We’ve now gone through the cycle of gastroenterologist appointments and small intestine biopsies. The biopsies confirmed the celiac blood panel for both of them, so there’s really no room left for doubt. I’m proud of my kids. They’ve both handled the diagnosis surprisingly well. Obviously, they aren’t happy about it, but they are putting as positive a spin on it as possible. My son, who is headed off to college, commented that it would force him to avoid most fast food, which he called one 0f his “weaknesses”. He’s something of a fitness nut and was happy to confirm that his preferred protein shake powder was gluten free. College will be a challenge for him, but he’s going to a university that seems to have a pretty high degree of awareness about celiac and other special dietary needs, so that’s a plus.

Our youngest is just entering her teen years. I imagine the next few years will be particularly challenging for her. And she’s more visibly upset about the diagnosis than our son. Still, she tries to be more positive than not.

This does demonstrate the importance of screening, especially if someone in your family is diagnosed with celiac disease. The one positive from this is that neither of my children yet have any celiac-related health problems and if they maintain a gluten free diet, they will never develop any of them. The immediate effect of celiac disease — damage to the villi of the small intestine — rarely produces visible symptoms until significant damage has been done. So if you wait until visible symptoms appear to test for celiac, then you’re waiting for the person to be hurt enough by the disease that it will take a lengthy period of time to recover from both the primary and the secondary effects of the disease. My kids have had relatively little damage done to their bodies at this point and do not yet have any of the secondary symptoms. With a moderate amount of self-discipline, they’ll never develop the myriad problems I developed. That, at least, is something positive.  I try to reinforce that with both of them.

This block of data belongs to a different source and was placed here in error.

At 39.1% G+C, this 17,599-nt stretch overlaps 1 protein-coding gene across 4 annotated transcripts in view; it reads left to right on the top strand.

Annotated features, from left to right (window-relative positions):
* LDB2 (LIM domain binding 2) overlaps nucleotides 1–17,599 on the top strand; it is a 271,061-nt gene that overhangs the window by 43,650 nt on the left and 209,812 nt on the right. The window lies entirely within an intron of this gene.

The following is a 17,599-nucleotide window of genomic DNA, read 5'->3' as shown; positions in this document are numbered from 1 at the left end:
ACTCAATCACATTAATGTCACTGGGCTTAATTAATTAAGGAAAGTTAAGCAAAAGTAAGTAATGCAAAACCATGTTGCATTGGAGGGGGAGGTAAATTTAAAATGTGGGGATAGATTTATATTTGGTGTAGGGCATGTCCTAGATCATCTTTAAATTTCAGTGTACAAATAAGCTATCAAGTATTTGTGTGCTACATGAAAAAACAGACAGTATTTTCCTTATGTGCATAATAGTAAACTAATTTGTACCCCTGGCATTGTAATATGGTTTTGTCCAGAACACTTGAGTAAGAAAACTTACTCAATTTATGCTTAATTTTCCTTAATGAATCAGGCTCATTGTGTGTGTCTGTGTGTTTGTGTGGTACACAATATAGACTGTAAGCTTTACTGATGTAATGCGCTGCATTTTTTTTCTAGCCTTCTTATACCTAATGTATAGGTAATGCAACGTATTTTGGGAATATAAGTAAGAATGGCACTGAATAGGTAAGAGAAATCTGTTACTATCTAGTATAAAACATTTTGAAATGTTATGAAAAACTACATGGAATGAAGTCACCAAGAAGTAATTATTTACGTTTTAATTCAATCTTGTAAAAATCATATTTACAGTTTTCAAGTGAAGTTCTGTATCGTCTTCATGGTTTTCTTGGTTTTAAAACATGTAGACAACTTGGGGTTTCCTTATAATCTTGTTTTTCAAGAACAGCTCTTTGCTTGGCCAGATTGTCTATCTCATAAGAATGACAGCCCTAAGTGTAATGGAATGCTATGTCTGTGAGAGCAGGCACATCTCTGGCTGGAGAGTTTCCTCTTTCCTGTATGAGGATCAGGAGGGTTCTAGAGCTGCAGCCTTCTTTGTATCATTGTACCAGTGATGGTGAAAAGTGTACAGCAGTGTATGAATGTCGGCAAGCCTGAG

A negative celiac blood panel does not rule out the possibility that you will develop the disease. Only a genetic test can do that. So if you have an immediate family member with celiac, it’s probably a good idea to still be screened every 3-5 years after a negative blood panel. It’s a simple blood test and trust me, it’s much better than having the disease ravage your body undetected for years.

I guess I would say that I’m crushed both kids inherited this from me, but glad that we caught it before it really hurt them. I’m also really glad the new health insurance law allows both kids to stay on my insurance until they are 26 and prohibits coverage denial for pre-existing conditions.